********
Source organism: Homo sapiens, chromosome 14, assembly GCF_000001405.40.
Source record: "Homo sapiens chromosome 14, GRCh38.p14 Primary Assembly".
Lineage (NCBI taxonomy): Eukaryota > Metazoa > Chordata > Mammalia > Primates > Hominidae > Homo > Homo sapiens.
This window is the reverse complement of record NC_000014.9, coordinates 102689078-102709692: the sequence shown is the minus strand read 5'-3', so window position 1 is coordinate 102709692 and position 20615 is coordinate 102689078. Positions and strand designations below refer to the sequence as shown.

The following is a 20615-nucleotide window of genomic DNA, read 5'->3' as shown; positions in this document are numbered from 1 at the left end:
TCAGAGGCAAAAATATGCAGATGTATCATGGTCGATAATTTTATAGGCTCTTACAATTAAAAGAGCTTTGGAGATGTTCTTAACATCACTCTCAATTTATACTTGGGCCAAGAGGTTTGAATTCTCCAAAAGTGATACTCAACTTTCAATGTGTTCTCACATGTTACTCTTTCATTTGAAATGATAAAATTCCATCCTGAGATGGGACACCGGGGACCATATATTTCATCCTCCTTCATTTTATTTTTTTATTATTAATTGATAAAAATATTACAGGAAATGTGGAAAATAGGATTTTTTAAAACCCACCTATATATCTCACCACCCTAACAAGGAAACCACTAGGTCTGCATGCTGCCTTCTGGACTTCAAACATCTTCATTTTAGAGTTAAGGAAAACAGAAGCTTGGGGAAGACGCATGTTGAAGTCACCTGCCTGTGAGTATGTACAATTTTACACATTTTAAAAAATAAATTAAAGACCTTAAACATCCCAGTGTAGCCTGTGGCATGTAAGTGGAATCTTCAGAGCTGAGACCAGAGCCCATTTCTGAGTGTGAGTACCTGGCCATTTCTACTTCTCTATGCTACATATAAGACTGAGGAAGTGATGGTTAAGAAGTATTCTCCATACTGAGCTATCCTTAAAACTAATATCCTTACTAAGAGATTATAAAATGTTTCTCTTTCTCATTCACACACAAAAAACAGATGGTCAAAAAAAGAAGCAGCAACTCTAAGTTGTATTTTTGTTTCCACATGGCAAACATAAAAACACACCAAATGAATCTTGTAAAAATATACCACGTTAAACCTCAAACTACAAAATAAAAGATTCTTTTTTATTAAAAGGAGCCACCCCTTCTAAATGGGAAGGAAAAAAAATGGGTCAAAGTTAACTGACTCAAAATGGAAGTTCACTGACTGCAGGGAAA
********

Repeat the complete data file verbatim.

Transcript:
Source organism: Homo sapiens, chromosome 14, assembly GCF_000001405.40.
Source record: "Homo sapiens chromosome 14, GRCh38.p14 Primary Assembly".
Lineage (NCBI taxonomy): Eukaryota > Metazoa > Chordata > Mammalia > Primates > Hominidae > Homo > Homo sapiens.
This window is the reverse complement of record NC_000014.9, coordinates 102689078-102709692: the sequence shown is the minus strand read 5'-3', so window position 1 is coordinate 102709692 and position 20615 is coordinate 102689078. Positions and strand designations below refer to the sequence as shown.

The following is a 20615-nucleotide window of genomic DNA, read 5'->3' as shown; positions in this document are numbered from 1 at the left end:
TCAGAGGCAAAAATATGCAGATGTATCATGGTCGATAATTTTATAGGCTCTTACAATTAAAAGAGCTTTGGAGATGTTCTTAACATCACTCTCAATTTATACTTGGGCCAAGAGGTTTGAATTCTCCAAAAGTGATACTCAACTTTCAATGTGTTCTCACATGTTACTCTTTCATTTGAAATGATAAAATTCCATCCTGAGATGGGACACCGGGGACCATATATTTCATCCTCCTTCATTTTATTTTTTTATTATTAATTGATAAAAATATTACAGGAAATGTGGAAAATAGGATTTTTTAAAACCCACCTATATATCTCACCACCCTAACAAGGAAACCACTAGGTCTGCATGCTGCCTTCTGGACTTCAAACATCTTCATTTTAGAGTTAAGGAAAACAGAAGCTTGGGGAAGACGCATGTTGAAGTCACCTGCCTGTGAGTATGTACAATTTTACACATTTTAAAAAATAAATTAAAGACCTTAAACATCCCAGTGTAGCCTGTGGCATGTAAGTGGAATCTTCAGAGCTGAGACCAGAGCCCATTTCTGAGTGTGAGTACCTGGCCATTTCTACTTCTCTATGCTACATATAAGACTGAGGAAGTGATGGTTAAGAAGTATTCTCCATACTGAGCTATCCTTAAAACTAATATCCTTACTAAGAGATTATAAAATGTTTCTCTTTCTCATTCACACACAAAAAACAGATGGTCAAAAAAAGAAGCAGCAACTCTAAGTTGTATTTTTGTTTCCACATGGCAAACATAAAAACACACCAAATGAATCTTGTAAAAATATACCACGTTAAACCTCAAACTACAAAATAAAAGATTCTTTTTTATTAAAAGGAGCCACCCCTTCTAAATGGGAAGGAAAAAAAATGGGTCAAAGTTAACTGACTCAAAATGGAAGTTCACTGACTGCAGGGAAA